The Tea Girl of Hummingbird Lane by Lisa See, Scribner, 2017. $27, 364 pages
The Tea Girl of Hummingbird Lane, by Lisa See, focuses on the life of a Chinese girl from a remote tea village. Li-yan is part of a small minority group in the remote Chinese mountains called the Akha. The Akha’s entire way of life is centered on their spiritual rituals and the tea seasons. Trouble starts with the rumbling of a jeep as a stranger enters into their town. This stranger marks the start of integration of the modern era into their small remote town. Li-yan becomes pregnant in wedlock which is highly frowned on in the Akha society. She gives birth to what the village considers a “human-reject.” She is faced with the cruel rules of her culture and starts to question these ancient beliefs. Instead of killing her daughter Li-yan places her in an orphanage in hopes of reuniting with her one day. As Li-yan comes into herself, she leaves her small village behind for an education, business, and city life going against the life she has always known. Hayley, her daughter, is raised in California by loving adoptive parents. Despite her privileged childhood, Haley wonders about her origins, and across the ocean, Li-yan longs for her lost daughter. Over the course of the years each search for each other through the tea cakes that connect them together.
What Lisa See might be expressing in her book is the difficulty of going against one’s beliefs and the how a mother’s devotion to find her child is endless. The book follows the life of the mother, Li-yan, as she tries to figure out her new life in the modern world and find her daughter who has been adopted overseas. See demonstrates this inner turmoil of breaking traditions through her main character Li-yan. “Something in my blood makes me long to leave it [her lifestyle] behind for a new and different location…” Li-yan thinks to herself as she observes her small village. Li-yan knows she is different from everyone else and doesn’t know if she can personally face that. See keeps the main focus on Li-yan telling the story in first person narrative, letting the reader in on her every thought. The reader follows Li-yan as she searches for her daughter with that endless hope that one day they might just meet even though years have passed. In one chapter Li-yan recalls how she spends hours on the internet searching the websites for some news of her daughter.“Still, once a week, I go to the tour websites and examine the photos of white parents or single white mothers traveling with their Chinese daughters… Would Yan-yeh look like me? Like San-pa? Like my a-ma? Or his a-ma?” Li-yan’s strong spirit and endless hope pulls at the heart.
The majority of the novel is from the viewpoint of Li-yan and the troubles she faces. However, as the story progresses See provides the omnipotent readers with inserts, documents, and artifacts from the life of Hayley, Li-yan’s daughter. These inserts range from a spelling list or class note to a discussion with a therapy group. See’s use of these inserts let the reader know about Hayley’s life in simple yet powerful ways. In an insert labeled “Hayley’s fifth-grade spelling words,” Hayley writes the sentence, “Youth in Asia is different from euthanasia.” Hayley knows that she is different and that there was a good chance she could have been dead. This realization is examined more in-depth later on in the insert labeled “Dr. Arnold Rosen’s Group Therapy for Chinese Adoptees,” as many of the girls confess they had nightmares about euthanasia. Each of these inserts play an important role in showing Hayley’s struggles, questions, and her own desire to find her mom. It isn’t until the last chapter the readers can see the world from Hayley’s point of view and this I believe makes the last chapter even more powerful.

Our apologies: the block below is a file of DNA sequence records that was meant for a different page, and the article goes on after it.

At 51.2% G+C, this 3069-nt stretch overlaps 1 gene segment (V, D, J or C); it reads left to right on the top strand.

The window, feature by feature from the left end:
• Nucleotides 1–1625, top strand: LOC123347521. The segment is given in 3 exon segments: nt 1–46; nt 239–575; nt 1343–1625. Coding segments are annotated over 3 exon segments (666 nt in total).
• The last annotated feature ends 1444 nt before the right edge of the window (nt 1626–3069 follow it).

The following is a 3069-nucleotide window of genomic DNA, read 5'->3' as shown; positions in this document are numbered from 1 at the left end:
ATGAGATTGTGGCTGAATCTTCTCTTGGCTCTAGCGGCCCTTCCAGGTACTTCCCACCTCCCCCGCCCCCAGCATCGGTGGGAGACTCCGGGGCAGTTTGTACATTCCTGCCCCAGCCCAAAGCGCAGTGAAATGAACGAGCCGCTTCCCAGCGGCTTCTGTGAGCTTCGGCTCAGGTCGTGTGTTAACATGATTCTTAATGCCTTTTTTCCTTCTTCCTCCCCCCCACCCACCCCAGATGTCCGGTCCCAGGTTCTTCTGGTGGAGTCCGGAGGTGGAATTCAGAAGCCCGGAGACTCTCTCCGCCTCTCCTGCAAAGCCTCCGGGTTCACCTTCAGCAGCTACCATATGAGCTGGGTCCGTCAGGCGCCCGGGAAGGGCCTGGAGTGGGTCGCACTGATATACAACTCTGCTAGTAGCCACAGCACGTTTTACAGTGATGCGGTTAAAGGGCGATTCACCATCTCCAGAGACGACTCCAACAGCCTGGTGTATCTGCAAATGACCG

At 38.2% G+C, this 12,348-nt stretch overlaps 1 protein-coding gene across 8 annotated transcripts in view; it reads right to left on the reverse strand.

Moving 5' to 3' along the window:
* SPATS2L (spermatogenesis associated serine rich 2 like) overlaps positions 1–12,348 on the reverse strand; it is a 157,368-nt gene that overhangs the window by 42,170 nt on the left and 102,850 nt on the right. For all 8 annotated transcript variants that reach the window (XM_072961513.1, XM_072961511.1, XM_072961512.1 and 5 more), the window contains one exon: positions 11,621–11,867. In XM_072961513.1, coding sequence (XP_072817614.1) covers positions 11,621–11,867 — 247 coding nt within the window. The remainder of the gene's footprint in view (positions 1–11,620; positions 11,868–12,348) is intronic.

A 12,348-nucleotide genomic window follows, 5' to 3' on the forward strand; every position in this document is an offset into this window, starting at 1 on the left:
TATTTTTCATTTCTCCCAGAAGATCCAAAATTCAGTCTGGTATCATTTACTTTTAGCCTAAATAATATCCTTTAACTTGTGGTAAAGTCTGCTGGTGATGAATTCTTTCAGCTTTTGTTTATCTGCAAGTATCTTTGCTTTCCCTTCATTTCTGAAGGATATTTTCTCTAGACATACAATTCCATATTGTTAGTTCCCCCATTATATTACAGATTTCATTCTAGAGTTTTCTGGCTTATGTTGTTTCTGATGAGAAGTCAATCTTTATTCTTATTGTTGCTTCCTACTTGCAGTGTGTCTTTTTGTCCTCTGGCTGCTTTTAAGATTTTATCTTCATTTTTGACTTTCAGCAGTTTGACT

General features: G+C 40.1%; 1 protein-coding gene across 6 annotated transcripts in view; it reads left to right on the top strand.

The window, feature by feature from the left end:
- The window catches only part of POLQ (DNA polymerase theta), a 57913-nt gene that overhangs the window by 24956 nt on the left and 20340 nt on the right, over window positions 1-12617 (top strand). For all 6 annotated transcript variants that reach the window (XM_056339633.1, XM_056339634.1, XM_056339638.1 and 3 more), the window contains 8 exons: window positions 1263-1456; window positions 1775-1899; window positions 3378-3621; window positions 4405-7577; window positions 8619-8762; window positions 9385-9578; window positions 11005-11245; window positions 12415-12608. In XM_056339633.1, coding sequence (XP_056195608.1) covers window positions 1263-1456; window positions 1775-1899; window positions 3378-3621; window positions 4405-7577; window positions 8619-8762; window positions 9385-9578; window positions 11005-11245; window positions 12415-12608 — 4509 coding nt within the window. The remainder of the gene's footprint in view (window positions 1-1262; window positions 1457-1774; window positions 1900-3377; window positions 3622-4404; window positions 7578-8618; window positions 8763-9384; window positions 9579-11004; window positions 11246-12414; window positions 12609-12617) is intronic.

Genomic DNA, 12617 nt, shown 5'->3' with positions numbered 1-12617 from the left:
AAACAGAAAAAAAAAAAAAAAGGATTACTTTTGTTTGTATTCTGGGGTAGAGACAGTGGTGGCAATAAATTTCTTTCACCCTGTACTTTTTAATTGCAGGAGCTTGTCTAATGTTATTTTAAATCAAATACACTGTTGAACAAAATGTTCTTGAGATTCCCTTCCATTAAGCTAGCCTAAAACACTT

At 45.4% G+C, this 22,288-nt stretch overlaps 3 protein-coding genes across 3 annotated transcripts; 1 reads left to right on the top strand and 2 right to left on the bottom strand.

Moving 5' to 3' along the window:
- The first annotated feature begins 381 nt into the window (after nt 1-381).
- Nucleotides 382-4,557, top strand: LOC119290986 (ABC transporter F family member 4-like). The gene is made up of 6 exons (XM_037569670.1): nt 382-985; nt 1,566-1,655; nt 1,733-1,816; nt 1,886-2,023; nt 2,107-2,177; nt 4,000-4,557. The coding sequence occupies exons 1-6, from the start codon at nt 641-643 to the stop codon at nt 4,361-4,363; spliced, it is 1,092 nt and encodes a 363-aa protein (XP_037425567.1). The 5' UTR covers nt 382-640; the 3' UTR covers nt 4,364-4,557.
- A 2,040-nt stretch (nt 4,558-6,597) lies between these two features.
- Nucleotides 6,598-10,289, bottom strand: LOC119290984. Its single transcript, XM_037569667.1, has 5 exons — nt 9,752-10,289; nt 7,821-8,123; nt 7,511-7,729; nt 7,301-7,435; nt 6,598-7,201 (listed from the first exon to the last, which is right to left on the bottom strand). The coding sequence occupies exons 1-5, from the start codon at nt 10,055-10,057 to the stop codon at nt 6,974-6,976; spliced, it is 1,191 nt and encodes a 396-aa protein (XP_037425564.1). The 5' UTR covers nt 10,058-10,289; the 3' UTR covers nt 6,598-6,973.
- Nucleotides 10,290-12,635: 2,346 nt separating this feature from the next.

A complaint that could be made about this novel is the flow of the opening chapters. They start off slow as See introduces the concept of omens and the tea industry. Even still, these opening chapters are important to understanding the motives of Li-yan and the reason she makes the decisions she does. In the first chapter, Li-yan is discussing with her family a dream she had. In the dream, there was a dog, which is a terrifying omen in the Akha culture. “When you hear a dog howl or bark at night, you know he has spotted a spirit and hopefully scared him [evil spirit] away.” Omens, like the howling dog, are a major part of the Akha’s culture and a recurring theme throughout See’s novel. See introduces some of these omens and their meanings to the audience during the first couple of chapters so that they may have a better understanding of the novel in whole. A smart reader will remember these omens that the Akha hold in high regard because they resurface repeatedly throughout the novel. These omens map out the story for the attentive reader, giving them a clue into what might happen next. These omens also lead to a variety of rituals including animal sacrifice to ‘cleanse’ the land and the family from the bad spirits. This information is important to the novel and See does a wonderful job explaining it. The problem of the slow beginning may just lie with my own personal preference.
The Tea Girl on Hummingbird Lane is a young adult novel that covers a variety of topics that may be harder for younger audiences to understand. As mentioned earlier Li-yan gives birth out of wedlock, there is a portrayal of abusive relationships, and a gruesome death by a tiger. Though a few of the spiritual rituals that the Akha perform earlier in the book may be uncomfortable for some readers there is something that can be learned from their culture. The Akha people value community, respect, and honesty; themes that repeat throughout the novel. Li-yan’s journey to find her daughter is a passionate story of courage, traditions, and hope that can be enjoyed by anyone.